Updates to Chain Mail Check

Recognizing scams

Updates to Mac Virus

Apple and personal data, plus Android issues

David Harley

How being online influences real-world behaviour

An article in the New York Times focuses on a paper by Karsten Müller and Carlo Schwarz of the University of Warwick that made a startling assertion: “Wherever per-person Facebook use rose to one standard deviation above the national average, attacks on refugees increased by about 50 percent.” I don’t think they mean to imply that Facebook directly or intentionally encourages the negative traits that such attacks represent: more that it “isolates us from moderating voices or authority figures, siphons us into like-minded groups and, through its algorithm, promotes content that engages our base emotions.” Or to put it another way, our tendency to group ourselves into like-minded ‘bubbles’ inclines us to make distorted assumptions about how widespread our pet beliefs are, assumptions reinforced by ‘superposters’ who energetically promulgate those same beliefs.

While it’s not exactly the same thing,, being more focused on anonymity and pseudonymity,  I was reminded of an older paper by Mich Kabay that has influenced my own thinking significantly over the years: Anonymity and Pseudonymity in Cyberspace: Deindividuation, Incivility and Lawlessness Versus Freedom and Privacy. The similarity is in the examination of the ways in which online behaviour can differ (for the worse) from behaviour in the real world. The difference is the way in which the Warwick study suggests that behaviour in the real world can be redirected into unacceptable channels by perceptions moulded by social media.


And here are a trio of further items about ‘anti-social media’….


A paper by Professor Douglas C. Schmidt on Google Data Collection makes clear just how much information Google is collecting about its users and the purposes for which it can be used. It is … disquieting …


Rebecca Hill for The Register: Bloke hurls sueball over Google’s ‘is it off yet?’ location data slurping – “…a lawsuit has accused the search-cum-ads biz of unlawfully invading users’ privates and intentionally complicating the opt-out process…after last week’s Associated Press probe into location data slurping.”


Lisa Vaas for Sophos: Social networks to be fined for hosting terrorist content – “On Sunday, the Financial Times reported that the EC’s going to follow through on threats to fine companies like Twitter, Facebook and YouTube for not deleting flagged content post-haste.”

David Harley

Anti-Social Media: bumper bundle

[I’ve been catching up after a week out of office, so there’s quite a lot to be depressed about this time.]

Zeljka Zorz for Help Net: Turning off Location History doesn’t prevent Google from knowing your location  – “If you believe that by turning off Location History on your Android device or iPhone means that Google won’t be able to know your location, think again: Princeton University researchers have confirmed Google services store users’ location regardless of those settings.”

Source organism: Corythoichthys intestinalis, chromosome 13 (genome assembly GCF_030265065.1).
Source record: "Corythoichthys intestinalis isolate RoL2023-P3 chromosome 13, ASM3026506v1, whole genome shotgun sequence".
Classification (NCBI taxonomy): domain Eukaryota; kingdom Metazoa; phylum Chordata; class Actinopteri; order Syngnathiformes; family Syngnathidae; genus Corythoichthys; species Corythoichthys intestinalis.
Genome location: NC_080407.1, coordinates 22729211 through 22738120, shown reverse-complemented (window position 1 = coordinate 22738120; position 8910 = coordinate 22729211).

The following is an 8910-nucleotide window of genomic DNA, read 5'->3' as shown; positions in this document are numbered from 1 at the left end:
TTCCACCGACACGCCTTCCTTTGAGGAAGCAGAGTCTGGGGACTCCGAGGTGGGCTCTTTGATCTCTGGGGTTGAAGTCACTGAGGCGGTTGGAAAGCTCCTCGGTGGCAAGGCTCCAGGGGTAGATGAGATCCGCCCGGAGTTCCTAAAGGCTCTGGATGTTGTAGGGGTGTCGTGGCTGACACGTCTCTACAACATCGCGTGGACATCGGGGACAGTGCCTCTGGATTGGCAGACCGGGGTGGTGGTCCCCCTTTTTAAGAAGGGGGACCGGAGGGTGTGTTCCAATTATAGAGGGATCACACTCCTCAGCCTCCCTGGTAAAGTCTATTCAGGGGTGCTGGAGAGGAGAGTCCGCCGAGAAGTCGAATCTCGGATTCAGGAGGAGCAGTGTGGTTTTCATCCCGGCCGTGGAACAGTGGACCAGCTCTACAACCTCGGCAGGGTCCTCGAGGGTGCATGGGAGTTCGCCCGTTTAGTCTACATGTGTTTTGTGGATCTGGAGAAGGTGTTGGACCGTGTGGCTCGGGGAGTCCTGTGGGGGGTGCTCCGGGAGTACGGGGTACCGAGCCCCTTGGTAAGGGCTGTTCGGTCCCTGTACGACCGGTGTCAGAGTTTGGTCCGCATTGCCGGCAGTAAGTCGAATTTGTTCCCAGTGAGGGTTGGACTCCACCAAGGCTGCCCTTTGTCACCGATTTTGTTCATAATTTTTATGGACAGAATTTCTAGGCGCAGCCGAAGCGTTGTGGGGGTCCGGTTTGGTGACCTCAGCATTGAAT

Help Net is quoting research performed on behalf of Associated Press…”  AP says “Google’s support page on the subject states: “You can turn off Location History at any time. With Location History off, the places you go are no longer stored…That isn’t true. Even with Location History paused, some Google apps automatically store time-stamped location data without asking.”


Kashmir Hill and Surya Mattu for Gizmodo: Facebook Wanted Us to Kill This Investigative Tool  – “Last year, we launched an investigation into how Facebook’s People You May Know tool makes its creepily accurate recommendations….In order to help conduct this investigation, we built a tool to keep track of the people Facebook thinks you know. …. In January, after hiring a third party to do a security review of the tool, we released it publicly on Github for users who wanted to study their own People You May Know recommendations.”

Facebook, it seems, wasn’t happy about the release of the tool, for more than one reason. I can actually understand that the terms of service that it might violate are at least in part imposed for reasons of security (or should be). Yet Gizmodo points out that “Journalists need to probe technological platforms in order to understand how unseen and little understood algorithms influence the experiences of hundreds of millions of people”: Facebook’s apparent distrust of this assertion may tell us something about its PR worries, and even about the intrusive nature of the algorithms it prefers to keep secret.